Why graphic recording?
A keynote is a rallying point. When we convene in the midst of big change, we can feel overwhelmed. It's a struggle to get a grasp on the current reality. It's daunting to reimagine a brighter future. We may feel bogged down by legacy stuff: the baggage of blocks, our wariness of past solutions that have fallen short. Can we really band together to start thinking differently, both as individuals and as collectives? Can we overcome organizational culture, habitual turf protection, and fear of the unknown?
A keynote is a pause in the work. We convene to reaffirm the relationship-building and the intentions — even if we’re not quite there in-practice yet. We reconnect to what matters most. And when we deliver that reflective moment, as facilitators, we often bring graphic recorders like Brave Space into the room to help crystallize the potential of the work.
That said, graphic recording isn’t really about furthering our understanding. It’s a high-level map that clarifies what we already know. What’s the point, then? What difference does it make to listen to one of us — Tuesday or Tim — and take stock of why the work matters?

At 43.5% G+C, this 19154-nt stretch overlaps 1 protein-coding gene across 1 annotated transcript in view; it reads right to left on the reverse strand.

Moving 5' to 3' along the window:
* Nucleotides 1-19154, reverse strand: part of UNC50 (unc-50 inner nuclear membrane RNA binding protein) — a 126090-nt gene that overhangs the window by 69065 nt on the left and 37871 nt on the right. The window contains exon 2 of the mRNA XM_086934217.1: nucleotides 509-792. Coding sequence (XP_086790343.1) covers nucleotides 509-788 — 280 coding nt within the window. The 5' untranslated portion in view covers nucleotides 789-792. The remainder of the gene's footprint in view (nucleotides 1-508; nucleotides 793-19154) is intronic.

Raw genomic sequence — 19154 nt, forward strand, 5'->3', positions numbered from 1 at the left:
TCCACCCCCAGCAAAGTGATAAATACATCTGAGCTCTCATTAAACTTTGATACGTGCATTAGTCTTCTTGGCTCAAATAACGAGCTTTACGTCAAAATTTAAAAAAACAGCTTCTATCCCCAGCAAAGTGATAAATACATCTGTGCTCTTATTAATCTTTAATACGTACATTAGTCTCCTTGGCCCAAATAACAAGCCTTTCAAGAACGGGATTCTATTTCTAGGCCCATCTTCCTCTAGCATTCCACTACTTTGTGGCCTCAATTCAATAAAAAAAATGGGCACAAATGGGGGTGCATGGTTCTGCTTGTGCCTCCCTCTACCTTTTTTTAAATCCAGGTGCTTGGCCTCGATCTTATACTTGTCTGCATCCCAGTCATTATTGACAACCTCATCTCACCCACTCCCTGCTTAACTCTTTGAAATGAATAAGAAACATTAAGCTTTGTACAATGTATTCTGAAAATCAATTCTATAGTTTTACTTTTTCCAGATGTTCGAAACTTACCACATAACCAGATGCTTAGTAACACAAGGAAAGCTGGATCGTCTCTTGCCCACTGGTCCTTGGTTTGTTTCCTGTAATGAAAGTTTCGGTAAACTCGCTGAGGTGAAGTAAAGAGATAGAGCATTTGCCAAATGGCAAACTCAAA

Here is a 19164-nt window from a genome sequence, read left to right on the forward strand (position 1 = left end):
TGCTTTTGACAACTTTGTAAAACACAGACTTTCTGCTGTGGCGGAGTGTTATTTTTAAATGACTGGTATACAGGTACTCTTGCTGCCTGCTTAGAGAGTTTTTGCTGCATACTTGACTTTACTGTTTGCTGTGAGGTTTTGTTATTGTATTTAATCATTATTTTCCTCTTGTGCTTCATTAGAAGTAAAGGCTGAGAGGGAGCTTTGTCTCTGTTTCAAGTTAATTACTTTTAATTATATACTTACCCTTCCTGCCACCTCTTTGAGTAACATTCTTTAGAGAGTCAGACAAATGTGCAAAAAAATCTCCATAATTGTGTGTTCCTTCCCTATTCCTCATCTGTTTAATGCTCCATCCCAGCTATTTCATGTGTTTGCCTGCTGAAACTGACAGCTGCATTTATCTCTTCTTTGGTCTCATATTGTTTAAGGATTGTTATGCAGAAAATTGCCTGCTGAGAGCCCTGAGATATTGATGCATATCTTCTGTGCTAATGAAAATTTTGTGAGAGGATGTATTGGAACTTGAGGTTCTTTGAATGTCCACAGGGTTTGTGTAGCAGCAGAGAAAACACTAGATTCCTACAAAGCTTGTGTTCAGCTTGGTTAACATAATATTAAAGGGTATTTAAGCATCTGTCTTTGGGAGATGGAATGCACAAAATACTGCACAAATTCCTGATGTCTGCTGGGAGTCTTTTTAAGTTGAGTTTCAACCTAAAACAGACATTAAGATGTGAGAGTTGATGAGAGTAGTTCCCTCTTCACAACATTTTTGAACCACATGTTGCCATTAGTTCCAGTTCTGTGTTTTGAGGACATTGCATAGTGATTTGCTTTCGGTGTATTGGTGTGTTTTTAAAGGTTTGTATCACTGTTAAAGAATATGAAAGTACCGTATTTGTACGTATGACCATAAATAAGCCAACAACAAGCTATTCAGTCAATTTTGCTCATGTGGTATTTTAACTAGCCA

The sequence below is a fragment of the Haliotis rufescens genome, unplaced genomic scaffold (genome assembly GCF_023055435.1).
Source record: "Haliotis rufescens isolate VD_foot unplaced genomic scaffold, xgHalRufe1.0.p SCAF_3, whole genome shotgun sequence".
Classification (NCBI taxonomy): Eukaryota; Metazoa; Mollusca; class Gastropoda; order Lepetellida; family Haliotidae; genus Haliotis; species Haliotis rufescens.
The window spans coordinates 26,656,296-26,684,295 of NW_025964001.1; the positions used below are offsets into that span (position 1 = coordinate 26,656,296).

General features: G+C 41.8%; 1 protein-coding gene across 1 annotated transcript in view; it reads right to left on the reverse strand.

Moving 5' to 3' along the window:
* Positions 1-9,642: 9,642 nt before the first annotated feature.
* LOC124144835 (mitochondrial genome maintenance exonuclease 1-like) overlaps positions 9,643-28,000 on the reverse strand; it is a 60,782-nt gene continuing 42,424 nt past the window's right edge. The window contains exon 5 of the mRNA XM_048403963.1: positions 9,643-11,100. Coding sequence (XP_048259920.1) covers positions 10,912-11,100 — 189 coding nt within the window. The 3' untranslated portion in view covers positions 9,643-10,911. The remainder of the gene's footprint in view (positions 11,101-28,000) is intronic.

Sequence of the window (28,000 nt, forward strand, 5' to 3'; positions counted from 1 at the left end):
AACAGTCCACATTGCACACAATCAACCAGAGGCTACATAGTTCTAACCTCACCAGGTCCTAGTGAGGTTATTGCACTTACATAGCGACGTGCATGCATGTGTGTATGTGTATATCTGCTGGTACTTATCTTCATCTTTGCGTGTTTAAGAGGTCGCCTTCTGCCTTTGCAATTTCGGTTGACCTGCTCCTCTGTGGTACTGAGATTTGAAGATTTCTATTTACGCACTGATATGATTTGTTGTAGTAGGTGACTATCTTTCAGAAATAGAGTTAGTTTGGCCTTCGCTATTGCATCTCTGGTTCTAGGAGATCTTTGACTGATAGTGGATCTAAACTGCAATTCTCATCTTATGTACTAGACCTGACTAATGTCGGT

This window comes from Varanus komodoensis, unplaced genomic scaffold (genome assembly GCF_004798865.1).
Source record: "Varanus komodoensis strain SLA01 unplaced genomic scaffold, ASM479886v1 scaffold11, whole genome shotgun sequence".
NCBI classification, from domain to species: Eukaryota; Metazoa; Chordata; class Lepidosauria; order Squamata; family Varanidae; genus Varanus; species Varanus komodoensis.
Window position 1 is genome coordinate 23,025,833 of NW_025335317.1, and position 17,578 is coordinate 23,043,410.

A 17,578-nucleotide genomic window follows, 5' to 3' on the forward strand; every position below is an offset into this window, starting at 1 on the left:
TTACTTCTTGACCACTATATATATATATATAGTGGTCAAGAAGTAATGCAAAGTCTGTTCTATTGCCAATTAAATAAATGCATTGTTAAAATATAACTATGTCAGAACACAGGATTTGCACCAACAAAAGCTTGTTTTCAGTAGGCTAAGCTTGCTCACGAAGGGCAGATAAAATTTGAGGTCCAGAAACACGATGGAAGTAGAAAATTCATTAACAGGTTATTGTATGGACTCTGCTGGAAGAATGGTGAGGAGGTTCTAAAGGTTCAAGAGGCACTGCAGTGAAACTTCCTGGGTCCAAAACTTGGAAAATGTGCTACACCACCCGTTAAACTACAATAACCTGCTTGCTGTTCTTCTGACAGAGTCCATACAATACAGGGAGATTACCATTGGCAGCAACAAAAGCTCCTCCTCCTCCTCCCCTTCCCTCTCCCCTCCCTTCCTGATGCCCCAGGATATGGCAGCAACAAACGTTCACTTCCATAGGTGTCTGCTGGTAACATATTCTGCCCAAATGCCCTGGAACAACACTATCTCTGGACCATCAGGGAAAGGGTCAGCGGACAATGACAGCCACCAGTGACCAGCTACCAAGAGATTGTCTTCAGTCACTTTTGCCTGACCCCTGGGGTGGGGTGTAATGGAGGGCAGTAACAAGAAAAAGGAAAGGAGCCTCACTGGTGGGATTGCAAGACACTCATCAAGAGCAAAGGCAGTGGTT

Because sometimes, it’s energizing to watch something be created. It’s a microcosm of the work. Together, we fill a blank space. We experiment with seeing things in a new way. We draw connecting lines. We represent each other. We take note of our biggest shared lightbulbs — the useful insights that emerge from what feels like chaos. Together, we fill the space. We play.
Graphic recording reminds us to stay fluid. We watch our recorders thinking, Wow. How can they sketch so fast and so confidently as we speak? What if they mess up, or draw a connector where there shouldn’t be one? What if they mishear us, or what if we misspeak?
And that’s our lesson. Imperfect movement is better than perfect paralysis. What matters is that we try, and keep trying, to reach better understanding.
Graphic recording is an emergent piece of theatre. It’s not about comprehension. There will be no pop quiz. It softens our listening by signalling a different space. Just listen, keep your mind open. Together, we’re creating something. It may not be perfect, but isn’t it great?